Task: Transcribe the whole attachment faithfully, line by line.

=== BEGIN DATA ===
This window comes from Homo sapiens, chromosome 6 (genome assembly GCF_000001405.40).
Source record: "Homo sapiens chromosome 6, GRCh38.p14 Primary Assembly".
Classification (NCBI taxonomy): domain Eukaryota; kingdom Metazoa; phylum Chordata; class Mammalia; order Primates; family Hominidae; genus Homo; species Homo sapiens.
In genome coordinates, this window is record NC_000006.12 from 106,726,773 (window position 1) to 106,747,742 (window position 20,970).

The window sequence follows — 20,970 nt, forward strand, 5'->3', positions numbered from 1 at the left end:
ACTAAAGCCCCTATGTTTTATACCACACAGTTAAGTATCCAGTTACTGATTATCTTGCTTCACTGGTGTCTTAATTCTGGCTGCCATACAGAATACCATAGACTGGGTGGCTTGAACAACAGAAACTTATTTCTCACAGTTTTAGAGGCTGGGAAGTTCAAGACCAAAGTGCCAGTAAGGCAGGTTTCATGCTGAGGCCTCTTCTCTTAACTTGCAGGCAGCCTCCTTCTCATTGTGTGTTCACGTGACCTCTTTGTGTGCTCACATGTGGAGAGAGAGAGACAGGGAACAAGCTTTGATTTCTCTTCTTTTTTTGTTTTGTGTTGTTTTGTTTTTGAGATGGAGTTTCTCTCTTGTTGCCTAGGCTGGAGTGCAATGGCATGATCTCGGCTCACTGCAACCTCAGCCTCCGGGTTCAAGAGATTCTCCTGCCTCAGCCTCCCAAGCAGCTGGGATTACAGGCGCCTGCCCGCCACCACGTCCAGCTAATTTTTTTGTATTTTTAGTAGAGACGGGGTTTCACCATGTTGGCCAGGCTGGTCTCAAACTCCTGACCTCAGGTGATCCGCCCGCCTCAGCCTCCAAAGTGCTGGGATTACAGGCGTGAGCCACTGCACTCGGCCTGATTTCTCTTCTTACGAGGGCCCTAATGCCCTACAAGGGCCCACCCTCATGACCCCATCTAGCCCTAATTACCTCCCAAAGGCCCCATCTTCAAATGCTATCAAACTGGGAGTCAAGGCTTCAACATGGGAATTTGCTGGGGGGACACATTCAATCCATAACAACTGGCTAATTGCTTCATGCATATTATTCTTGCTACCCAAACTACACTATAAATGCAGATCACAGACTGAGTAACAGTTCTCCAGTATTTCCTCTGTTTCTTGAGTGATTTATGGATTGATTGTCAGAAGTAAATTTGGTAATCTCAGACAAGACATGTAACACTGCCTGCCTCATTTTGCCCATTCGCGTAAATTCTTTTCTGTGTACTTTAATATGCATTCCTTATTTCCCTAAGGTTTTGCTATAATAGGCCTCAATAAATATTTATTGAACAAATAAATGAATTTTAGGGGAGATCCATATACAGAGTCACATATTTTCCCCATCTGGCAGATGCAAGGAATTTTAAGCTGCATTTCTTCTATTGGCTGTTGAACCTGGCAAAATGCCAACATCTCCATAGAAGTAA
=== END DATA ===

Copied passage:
This window comes from Homo sapiens, chromosome 6 (genome assembly GCF_000001405.40).
Source record: "Homo sapiens chromosome 6, GRCh38.p14 Primary Assembly".
Classification (NCBI taxonomy): domain Eukaryota; kingdom Metazoa; phylum Chordata; class Mammalia; order Primates; family Hominidae; genus Homo; species Homo sapiens.
In genome coordinates, this window is record NC_000006.12 from 106,726,773 (window position 1) to 106,747,742 (window position 20,970).

The window sequence follows — 20,970 nt, forward strand, 5'->3', positions numbered from 1 at the left end:
ACTAAAGCCCCTATGTTTTATACCACACAGTTAAGTATCCAGTTACTGATTATCTTGCTTCACTGGTGTCTTAATTCTGGCTGCCATACAGAATACCATAGACTGGGTGGCTTGAACAACAGAAACTTATTTCTCACAGTTTTAGAGGCTGGGAAGTTCAAGACCAAAGTGCCAGTAAGGCAGGTTTCATGCTGAGGCCTCTTCTCTTAACTTGCAGGCAGCCTCCTTCTCATTGTGTGTTCACGTGACCTCTTTGTGTGCTCACATGTGGAGAGAGAGAGACAGGGAACAAGCTTTGATTTCTCTTCTTTTTTTGTTTTGTGTTGTTTTGTTTTTGAGATGGAGTTTCTCTCTTGTTGCCTAGGCTGGAGTGCAATGGCATGATCTCGGCTCACTGCAACCTCAGCCTCCGGGTTCAAGAGATTCTCCTGCCTCAGCCTCCCAAGCAGCTGGGATTACAGGCGCCTGCCCGCCACCACGTCCAGCTAATTTTTTTGTATTTTTAGTAGAGACGGGGTTTCACCATGTTGGCCAGGCTGGTCTCAAACTCCTGACCTCAGGTGATCCGCCCGCCTCAGCCTCCAAAGTGCTGGGATTACAGGCGTGAGCCACTGCACTCGGCCTGATTTCTCTTCTTACGAGGGCCCTAATGCCCTACAAGGGCCCACCCTCATGACCCCATCTAGCCCTAATTACCTCCCAAAGGCCCCATCTTCAAATGCTATCAAACTGGGAGTCAAGGCTTCAACATGGGAATTTGCTGGGGGGACACATTCAATCCATAACAACTGGCTAATTGCTTCATGCATATTATTCTTGCTACCCAAACTACACTATAAATGCAGATCACAGACTGAGTAACAGTTCTCCAGTATTTCCTCTGTTTCTTGAGTGATTTATGGATTGATTGTCAGAAGTAAATTTGGTAATCTCAGACAAGACATGTAACACTGCCTGCCTCATTTTGCCCATTCGCGTAAATTCTTTTCTGTGTACTTTAATATGCATTCCTTATTTCCCTAAGGTTTTGCTATAATAGGCCTCAATAAATATTTATTGAACAAATAAATGAATTTTAGGGGAGATCCATATACAGAGTCACATATTTTCCCCATCTGGCAGATGCAAGGAATTTTAAGCTGCATTTCTTCTATTGGCTGTTGAACCTGGCAAAATGCCAACATCTCCATAGAAGTAA